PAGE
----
As more states legalize marijuana for medical use, one of the lesser-known repercussions is that sick children now often have access to it too, and the responsibility for deciding when it’s appropriate, the dosage and the monitoring is usually left solely with a parent.
Case in point: The Oregonian this week published a story about a 7-year-old girl fighting leukemia who regularly takes cannabis oil.
Mykayla Comstock is one of more than 50 minors in Oregon alone who are approved to receive medical marijuana. Her case is unique because of her young age and because her divorced parents do not agree.
Comstock’s mother encourages use of the drug. Her father has said he’s worried it will impair her cognitive development and has gone so far as to call child welfare officials.
Studies have suggested that marijuana can impair brain development. At the same time, many cancer patients have attested to how the drug eases the side effects of chemotherapy.
Instead of talking these issues out with a doctor, however, the primary parent, in this case the mother, is the authority.
Because of federal law, doctors cannot prescribe marijuana. So, most of the laws, including one in the District, hold that a parent, not a pediatrician, has the responsibility for deciding the frequency and dosage for their child.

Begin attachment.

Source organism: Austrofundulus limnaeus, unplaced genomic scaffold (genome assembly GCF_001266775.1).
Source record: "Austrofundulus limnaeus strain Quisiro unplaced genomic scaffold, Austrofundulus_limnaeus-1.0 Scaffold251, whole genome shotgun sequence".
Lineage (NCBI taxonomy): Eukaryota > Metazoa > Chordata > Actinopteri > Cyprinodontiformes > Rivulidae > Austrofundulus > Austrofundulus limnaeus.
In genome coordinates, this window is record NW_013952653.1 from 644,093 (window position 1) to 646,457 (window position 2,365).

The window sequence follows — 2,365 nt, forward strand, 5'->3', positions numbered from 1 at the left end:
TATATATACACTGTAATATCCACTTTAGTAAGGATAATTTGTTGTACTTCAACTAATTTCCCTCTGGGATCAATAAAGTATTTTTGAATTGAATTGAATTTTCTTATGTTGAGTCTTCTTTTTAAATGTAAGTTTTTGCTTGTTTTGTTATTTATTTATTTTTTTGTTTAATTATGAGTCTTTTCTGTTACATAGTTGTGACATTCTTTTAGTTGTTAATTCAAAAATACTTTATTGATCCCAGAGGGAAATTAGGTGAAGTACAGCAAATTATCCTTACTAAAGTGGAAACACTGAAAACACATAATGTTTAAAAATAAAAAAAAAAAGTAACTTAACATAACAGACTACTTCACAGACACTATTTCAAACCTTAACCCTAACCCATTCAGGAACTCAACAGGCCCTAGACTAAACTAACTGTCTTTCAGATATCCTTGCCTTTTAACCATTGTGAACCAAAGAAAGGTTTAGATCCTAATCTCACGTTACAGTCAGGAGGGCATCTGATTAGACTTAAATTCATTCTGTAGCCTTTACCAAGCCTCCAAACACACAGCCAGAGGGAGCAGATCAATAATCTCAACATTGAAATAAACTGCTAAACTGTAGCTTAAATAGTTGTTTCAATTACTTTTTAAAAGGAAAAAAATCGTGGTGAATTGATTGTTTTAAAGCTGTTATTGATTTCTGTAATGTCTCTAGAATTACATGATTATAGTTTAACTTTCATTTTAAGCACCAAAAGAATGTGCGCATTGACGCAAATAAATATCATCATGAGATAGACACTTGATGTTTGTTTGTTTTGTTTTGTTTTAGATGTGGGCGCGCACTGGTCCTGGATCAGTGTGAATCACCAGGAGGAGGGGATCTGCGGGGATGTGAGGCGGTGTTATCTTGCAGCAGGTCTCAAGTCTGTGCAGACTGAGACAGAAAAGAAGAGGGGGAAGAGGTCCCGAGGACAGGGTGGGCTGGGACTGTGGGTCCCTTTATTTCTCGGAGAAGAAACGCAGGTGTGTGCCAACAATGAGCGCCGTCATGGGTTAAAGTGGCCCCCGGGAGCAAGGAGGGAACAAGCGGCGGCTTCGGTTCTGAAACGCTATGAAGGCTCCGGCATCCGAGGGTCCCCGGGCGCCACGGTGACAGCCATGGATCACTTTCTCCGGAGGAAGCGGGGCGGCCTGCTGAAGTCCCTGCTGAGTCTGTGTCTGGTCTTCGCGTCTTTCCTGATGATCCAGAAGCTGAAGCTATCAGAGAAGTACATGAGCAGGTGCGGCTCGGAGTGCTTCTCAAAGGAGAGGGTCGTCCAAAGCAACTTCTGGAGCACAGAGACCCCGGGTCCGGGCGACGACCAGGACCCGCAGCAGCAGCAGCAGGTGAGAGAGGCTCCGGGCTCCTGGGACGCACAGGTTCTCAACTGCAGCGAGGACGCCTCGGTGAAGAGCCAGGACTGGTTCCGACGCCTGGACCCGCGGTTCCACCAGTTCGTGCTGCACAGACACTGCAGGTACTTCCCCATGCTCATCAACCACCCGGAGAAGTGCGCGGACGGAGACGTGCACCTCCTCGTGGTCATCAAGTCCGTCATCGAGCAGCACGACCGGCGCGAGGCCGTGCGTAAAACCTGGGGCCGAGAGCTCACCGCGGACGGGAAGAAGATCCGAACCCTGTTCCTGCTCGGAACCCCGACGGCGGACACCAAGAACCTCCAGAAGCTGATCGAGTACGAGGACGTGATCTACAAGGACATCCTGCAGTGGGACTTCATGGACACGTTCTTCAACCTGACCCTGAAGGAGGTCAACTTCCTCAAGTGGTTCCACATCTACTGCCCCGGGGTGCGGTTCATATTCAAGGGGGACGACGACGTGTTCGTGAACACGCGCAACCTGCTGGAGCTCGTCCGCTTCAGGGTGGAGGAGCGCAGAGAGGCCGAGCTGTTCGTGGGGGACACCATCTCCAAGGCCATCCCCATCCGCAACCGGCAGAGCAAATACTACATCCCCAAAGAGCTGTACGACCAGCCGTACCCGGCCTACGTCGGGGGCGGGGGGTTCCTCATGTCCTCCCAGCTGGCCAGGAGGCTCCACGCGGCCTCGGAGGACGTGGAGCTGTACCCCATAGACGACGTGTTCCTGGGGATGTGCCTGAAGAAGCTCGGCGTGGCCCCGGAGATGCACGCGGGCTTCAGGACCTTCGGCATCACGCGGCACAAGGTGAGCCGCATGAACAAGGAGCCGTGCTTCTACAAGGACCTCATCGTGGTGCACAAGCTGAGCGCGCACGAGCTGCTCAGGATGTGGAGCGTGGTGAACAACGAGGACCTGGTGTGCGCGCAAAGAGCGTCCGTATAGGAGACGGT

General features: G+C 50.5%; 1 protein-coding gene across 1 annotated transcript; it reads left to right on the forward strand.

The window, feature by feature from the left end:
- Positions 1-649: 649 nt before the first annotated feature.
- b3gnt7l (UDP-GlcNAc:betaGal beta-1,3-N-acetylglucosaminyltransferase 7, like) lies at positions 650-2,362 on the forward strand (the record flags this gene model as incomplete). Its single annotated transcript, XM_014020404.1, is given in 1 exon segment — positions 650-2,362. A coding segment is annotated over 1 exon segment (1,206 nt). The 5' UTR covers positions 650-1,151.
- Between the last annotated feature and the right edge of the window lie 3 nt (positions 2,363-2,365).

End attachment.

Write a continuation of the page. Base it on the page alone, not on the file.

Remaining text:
Is this too much of a responsibility?
Comstock’s mother told the Oregonian that she herself uses marijuana daily to help with nausea and is an avid believer in its healing power.
Many supporters of legalization back this view as well.
“It is important to remember that there are many medicines, both over the counter and prescription, to which minors have greater access and which are far more dangerous than marijuana,” Morgan Fox, the communications manager for the Marijuana Policy Project, wrote to me.
“While any parent should be mindful of the short- and long-term effects any medicine might have on their children, there is no reason to hold medical marijuana to a different standard,”
There is no such consensus in the medical community.
Doctors told the Oregonian that they might not be as concerned if Comstock was an older teen, but little is known about the effects of marijuana on childhood development. Meanwhile, the American Academy of Pediatrics is considering publishing a resolution calling for a ban on children using the drug for any purpose.
What do you think? Should children be eligible for medical marijuana use? If so, who should monitor it?